Follow us on Twitter @CNNOpinion.

Join us on Facebook/CNNOpinion.

The opinions expressed in this commentary are solely those of Sally Kohn.

ADVERTISEMENT
Part of complete coverage on
updated 3:18 PM EDT, Thu April 24, 2014
Frida Ghitis says as violence claims three U.S. doctors, the temptation is to despair, but aid to Afghanistan has made it a much better place
updated 2:33 PM EDT, Thu April 24, 2014
Ruben Navarrette says in California, Asian-Americans are against the use of racial criteria in public colleges.
updated 2:44 PM EDT, Thu April 24, 2014
Heidi Schlumpf says if the Pope did tell an Argentinian woman married to a divorced man that she could take Communion, it may signify a softening of church rules on the divorced and sacraments
updated 12:29 PM EDT, Thu April 24, 2014
Norcross, Georgia, Chief of Police Warren Summers says the new law that allows guns in bars, churches and schools will have unintended dangerous consequences.
updated 1:42 PM EDT, Thu April 24, 2014
Mel Robbins says social media is often ruled by haters, and people can be brutally honest.
updated 12:44 PM EDT, Thu April 24, 2014
Mike Downey says the golf purists can take a hike; the game needs radical changes to win back fans and players.
updated 12:41 PM EDT, Wed April 23, 2014
Robert Hickey says most new housing development is high-end, catering to high-earners.
updated 9:17 AM EDT, Wed April 23, 2014
Alexander Motyl says as Russian President Putin snarled at Ukraine, his foreign minister was signing a conciliatory accord with the West. Whatever the game, the accord is a major stand down by Russia
updated 8:29 AM EDT, Wed April 23, 2014
Les Abend says at every turn, the stowaway teen defied the odds of discovery and survival. What pilot would have thought to look for a person in the wheel well?
updated 7:04 AM EDT, Thu April 24, 2014
Q & A with artist Rachel Sussman on her new book of photographs, "The Oldest Living Things in the World."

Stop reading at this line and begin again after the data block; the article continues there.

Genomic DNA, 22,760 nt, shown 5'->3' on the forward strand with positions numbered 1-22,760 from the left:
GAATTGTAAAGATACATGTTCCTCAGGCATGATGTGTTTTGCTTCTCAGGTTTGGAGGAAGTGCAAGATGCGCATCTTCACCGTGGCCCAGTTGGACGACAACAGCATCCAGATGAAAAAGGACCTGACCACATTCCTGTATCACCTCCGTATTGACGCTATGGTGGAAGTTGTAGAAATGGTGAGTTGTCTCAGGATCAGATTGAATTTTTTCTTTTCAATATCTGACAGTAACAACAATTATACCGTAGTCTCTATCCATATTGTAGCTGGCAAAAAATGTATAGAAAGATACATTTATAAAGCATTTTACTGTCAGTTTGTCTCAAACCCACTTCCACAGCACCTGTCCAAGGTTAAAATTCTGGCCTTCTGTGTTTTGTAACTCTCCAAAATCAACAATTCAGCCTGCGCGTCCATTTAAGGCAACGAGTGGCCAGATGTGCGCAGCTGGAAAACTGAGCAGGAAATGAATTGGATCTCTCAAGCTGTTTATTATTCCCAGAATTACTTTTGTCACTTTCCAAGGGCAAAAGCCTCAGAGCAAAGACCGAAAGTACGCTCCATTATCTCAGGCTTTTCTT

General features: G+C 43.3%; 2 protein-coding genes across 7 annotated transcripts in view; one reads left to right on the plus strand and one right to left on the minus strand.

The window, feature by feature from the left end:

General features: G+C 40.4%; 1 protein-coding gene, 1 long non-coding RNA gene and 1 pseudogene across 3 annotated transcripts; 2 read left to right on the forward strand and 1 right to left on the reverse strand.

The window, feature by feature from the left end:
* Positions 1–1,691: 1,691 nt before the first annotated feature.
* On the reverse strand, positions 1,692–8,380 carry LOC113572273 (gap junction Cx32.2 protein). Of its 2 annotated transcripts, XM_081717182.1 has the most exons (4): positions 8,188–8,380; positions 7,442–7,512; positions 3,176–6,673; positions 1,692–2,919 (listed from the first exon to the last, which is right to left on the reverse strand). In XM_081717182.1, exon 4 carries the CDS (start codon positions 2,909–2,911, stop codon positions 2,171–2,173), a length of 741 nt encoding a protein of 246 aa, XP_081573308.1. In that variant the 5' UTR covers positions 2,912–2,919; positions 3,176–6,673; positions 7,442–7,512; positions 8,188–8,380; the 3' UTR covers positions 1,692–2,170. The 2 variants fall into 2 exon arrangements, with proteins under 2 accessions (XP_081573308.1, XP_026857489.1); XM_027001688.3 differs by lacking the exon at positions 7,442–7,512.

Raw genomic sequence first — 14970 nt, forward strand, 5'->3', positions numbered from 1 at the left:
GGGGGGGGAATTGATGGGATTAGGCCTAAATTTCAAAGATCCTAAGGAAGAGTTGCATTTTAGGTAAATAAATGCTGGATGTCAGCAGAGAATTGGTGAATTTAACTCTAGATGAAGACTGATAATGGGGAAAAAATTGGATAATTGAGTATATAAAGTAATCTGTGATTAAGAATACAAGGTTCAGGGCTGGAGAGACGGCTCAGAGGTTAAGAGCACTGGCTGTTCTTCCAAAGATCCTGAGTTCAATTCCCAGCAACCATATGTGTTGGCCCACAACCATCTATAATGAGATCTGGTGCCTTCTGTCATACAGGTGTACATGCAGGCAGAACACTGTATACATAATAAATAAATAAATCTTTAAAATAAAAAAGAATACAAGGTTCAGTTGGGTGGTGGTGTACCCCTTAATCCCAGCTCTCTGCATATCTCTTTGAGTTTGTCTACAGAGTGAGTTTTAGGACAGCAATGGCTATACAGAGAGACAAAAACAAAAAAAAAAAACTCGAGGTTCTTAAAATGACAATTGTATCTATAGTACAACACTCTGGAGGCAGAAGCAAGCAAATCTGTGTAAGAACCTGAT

updated 3:58 PM EDT, Tue April 22, 2014
Martin Blaser says the overuse of antibiotics threatens to deplete our bodies of "good" microbes, leaving us vulnerable to an unstoppable plague--an "antibiotic winter"
updated 1:37 PM EDT, Tue April 22, 2014
John Sutter asks: Is it possible to eat meat in modern-day America and consider yourself an environmentalist without being a hypocrite?
updated 11:38 AM EDT, Tue April 22, 2014
Sally Kohn notes that Meb Keflezighi rightly was called an American after he won the Boston Marathon, but his status in the U.S. once was questioned
updated 8:56 AM EDT, Tue April 22, 2014
Denis Hayes and Scott Denman say on this Earth Day, the dawn of the Solar Age is already upon us and the Atomic Age of nuclear power is in decline
updated 4:36 PM EDT, Mon April 21, 2014
Retired Coast Guard officer James Loy says a ship captain bears huge responsibility.
updated 1:08 PM EDT, Mon April 21, 2014
Peter Bergen says the latest strikes are part of an aggressive U.S. effort to target militants, including a bomb maker
updated 9:45 AM EDT, Mon April 21, 2014
Cynthia Lummis and Peter Welch say 16 agencies carry out national intelligence, and their budgets are top secret. We need to know how they are spending our money.
updated 8:35 AM EDT, Mon April 21, 2014
Julian Zelizer says President Obama knows more than anyone that he has much at stake in the midterm elections.
updated 8:55 AM EDT, Tue April 22, 2014
Eric Sanderson says if you really want to strike a blow for the environment--and your health--this Earth Day, work to get cars out of cities and create transportation alternatives
updated 10:08 AM EDT, Mon April 21, 2014
Bruce Barcott looks at the dramatic differences in marijuana laws in Colorado and Louisiana
updated 4:47 PM EDT, Fri April 18, 2014
Jim Bell says NASA's latest discovery supports the notion that habitable worlds are probably common in the galaxy.
updated 2:17 PM EDT, Fri April 18, 2014
Jay Parini says even the Gospels skip the actual Resurrection and are sketchy on the appearances that followed.
updated 1:52 PM EDT, Fri April 18, 2014
Graham Allison says if an unchecked and emboldened Russia foments conflict in a nation like Latvia, a NATO member, the West would have to defend it.
updated 9:11 AM EDT, Fri April 18, 2014
John Sutter: Bad news, guys -- the pangolin we adopted is missing.
updated 2:25 PM EDT, Mon April 21, 2014
Ben Wildavsky says we need a better way to determine whether colleges are turning out graduates with superior education and abilities.
updated 6:26 AM EDT, Fri April 18, 2014
Charles Maclin, program manager working on the search and recovery of Malaysia Flight 370, explains how it works.
updated 8:50 AM EDT, Fri April 18, 2014
Jill Koyama says Michael Bloomberg is right to tackle gun violence, but we need to go beyond piecemeal state legislation.
updated 2:45 PM EDT, Thu April 17, 2014
Michael Bloomberg and Shannon Watts say Americans are ready for sensible gun laws, but politicians are cowed by the NRA. Everytown for Gun Safety will prove the NRA is not that powerful.
ADVERTISEMENT
ADVERTISEMENT
ADVERTISEMENT
ADVERTISEMENT